When I bought my property in 2010, I signed a lease and it contained share percentages. The landlord and estate management have changed since then. What is the procedure if the landlord wants to change proportioned contribution of leaseholder to the services?
I have flagged it up with the managing agent and received a reply (see below), but I have not seen any formal documentation.
With reference to the previous 2015, 2016 and now 2017 service charge, apportioned contribution was calculated using figures other than those in my lease deed.
Officially, my lease deed contains the following figures:
Insurance costs is 0.7135%
Building block costs is 0.7135%
Estate service costs is 0.5427%
Your proposed service charge demand has the following:
Building Block 1.6292%
I do not believe that these figures are official since I have not seen nor signed a mandate of change. Please provide me with a document where these new figures are present.
Managing agent reply: Your landlord has the right under the terms of the lease to charge a fair and reasonable proportion of the expenditure. The percentages in the leases do not add up to 100% therefore all expenditure would not be recoverable. The landlord therefore charges proportionately, albeit, not as per the percentage contained in the leases.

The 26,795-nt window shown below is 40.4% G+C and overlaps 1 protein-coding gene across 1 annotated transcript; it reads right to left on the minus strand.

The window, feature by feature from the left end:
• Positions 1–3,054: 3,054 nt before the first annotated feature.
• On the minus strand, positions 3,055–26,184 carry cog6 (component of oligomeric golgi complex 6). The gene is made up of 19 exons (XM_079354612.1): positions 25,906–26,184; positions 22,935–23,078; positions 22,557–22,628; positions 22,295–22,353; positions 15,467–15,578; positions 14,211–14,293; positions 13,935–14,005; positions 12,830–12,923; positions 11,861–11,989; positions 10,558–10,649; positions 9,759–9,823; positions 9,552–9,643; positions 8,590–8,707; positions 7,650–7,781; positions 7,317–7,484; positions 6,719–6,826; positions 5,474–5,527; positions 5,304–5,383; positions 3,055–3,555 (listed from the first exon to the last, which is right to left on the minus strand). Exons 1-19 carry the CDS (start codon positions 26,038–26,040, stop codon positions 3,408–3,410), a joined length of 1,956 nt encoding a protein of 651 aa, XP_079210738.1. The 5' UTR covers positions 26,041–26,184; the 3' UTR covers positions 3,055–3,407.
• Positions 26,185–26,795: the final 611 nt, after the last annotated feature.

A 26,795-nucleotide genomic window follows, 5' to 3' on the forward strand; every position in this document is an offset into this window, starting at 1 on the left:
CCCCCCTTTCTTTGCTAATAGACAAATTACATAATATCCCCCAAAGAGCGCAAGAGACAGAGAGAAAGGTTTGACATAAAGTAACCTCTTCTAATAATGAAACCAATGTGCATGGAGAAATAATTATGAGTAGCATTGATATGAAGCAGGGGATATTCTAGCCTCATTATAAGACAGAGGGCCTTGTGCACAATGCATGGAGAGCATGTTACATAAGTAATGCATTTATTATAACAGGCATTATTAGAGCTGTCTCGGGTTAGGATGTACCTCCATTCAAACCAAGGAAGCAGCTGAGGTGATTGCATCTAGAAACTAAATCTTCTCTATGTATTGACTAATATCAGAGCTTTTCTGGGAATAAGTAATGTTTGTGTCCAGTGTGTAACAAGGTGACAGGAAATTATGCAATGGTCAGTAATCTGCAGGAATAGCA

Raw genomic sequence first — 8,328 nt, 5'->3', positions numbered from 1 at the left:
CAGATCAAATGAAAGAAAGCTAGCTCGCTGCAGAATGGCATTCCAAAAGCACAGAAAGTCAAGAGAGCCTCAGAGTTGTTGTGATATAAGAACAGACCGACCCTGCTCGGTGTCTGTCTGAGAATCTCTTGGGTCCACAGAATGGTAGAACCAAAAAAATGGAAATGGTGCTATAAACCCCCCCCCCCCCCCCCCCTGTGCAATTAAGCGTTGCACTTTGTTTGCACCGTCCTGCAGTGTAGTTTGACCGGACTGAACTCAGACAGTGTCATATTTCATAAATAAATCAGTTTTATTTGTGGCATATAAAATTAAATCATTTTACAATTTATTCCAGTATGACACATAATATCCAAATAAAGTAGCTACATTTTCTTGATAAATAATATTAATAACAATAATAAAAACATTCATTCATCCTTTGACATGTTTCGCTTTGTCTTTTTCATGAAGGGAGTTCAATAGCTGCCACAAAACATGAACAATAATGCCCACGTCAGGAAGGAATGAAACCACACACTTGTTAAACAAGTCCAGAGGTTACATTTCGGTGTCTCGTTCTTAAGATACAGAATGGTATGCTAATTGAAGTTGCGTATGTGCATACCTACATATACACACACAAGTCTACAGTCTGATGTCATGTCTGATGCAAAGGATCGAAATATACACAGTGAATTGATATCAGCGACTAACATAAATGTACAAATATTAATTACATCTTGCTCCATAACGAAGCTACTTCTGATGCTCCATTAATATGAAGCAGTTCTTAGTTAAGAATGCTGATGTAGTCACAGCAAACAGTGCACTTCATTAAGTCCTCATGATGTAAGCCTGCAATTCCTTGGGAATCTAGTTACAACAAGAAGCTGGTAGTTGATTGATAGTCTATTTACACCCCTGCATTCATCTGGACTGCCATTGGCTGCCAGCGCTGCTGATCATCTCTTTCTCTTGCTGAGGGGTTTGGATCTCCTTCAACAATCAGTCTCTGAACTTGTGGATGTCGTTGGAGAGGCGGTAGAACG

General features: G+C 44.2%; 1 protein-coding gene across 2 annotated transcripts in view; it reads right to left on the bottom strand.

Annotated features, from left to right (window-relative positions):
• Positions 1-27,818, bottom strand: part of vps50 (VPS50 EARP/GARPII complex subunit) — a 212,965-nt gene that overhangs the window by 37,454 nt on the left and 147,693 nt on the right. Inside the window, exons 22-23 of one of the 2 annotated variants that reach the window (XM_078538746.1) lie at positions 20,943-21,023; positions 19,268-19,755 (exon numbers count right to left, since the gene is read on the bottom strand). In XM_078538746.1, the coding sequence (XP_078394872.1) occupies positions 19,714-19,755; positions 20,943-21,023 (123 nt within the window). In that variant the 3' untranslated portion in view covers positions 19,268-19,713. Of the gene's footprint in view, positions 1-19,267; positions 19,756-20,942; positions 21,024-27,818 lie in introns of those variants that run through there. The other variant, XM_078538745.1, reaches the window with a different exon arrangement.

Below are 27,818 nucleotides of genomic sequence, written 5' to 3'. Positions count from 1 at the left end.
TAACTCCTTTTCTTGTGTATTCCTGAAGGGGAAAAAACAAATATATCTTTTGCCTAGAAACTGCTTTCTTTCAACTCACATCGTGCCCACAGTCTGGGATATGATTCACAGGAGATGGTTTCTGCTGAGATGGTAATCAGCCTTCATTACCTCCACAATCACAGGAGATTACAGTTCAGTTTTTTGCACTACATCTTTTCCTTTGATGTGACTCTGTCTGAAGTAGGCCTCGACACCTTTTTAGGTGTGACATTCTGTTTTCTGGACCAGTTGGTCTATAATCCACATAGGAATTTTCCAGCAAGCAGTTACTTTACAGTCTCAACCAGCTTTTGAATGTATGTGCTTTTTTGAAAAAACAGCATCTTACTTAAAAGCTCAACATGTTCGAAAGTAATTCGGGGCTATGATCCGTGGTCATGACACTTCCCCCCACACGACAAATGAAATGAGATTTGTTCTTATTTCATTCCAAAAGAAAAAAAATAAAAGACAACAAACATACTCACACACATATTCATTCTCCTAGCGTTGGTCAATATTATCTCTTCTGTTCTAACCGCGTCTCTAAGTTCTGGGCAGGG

Your landlord is only allowed to vary the service charge percentages in your lease without your agreement in certain limited situations.
The first is where the terms of your lease allow your landlord to vary the service charge percentages. Your managing agent has claimed that your landlord has the right under the terms of the leaseto charge a fair and reasonable proportion of the expenditure. I recommend that you check your lease to see whether this is actually the case.
If your landlord does not have the right to vary the percentages under your lease, there is a statutory procedure which allows landlords to apply to the Property Chamber of First-Tier Tribunal under Part IV of the Landlord and Tenant Act 1987 in certain circumstances. One of those circumstances is where the service charge percentage contributions contained in leases in a building do not add up to to 100% of the landlord’s expenditure. In that case, the Tribunal is likely to make a determination so that the service charge percentages are varied so that the landlord can recover his costs in full. However, the Tribunal would need to make a determination before the variation could be imposed on the leaseholders and it appears from your enquiry that this has not happened.
If your landlord does not have a contractual right under the lease to vary the percentages and has not applied to the Tribunal for a variation, it cannot do so without your agreement.
Lauren Fraser, Associate at Charles Russell Speechlys LLP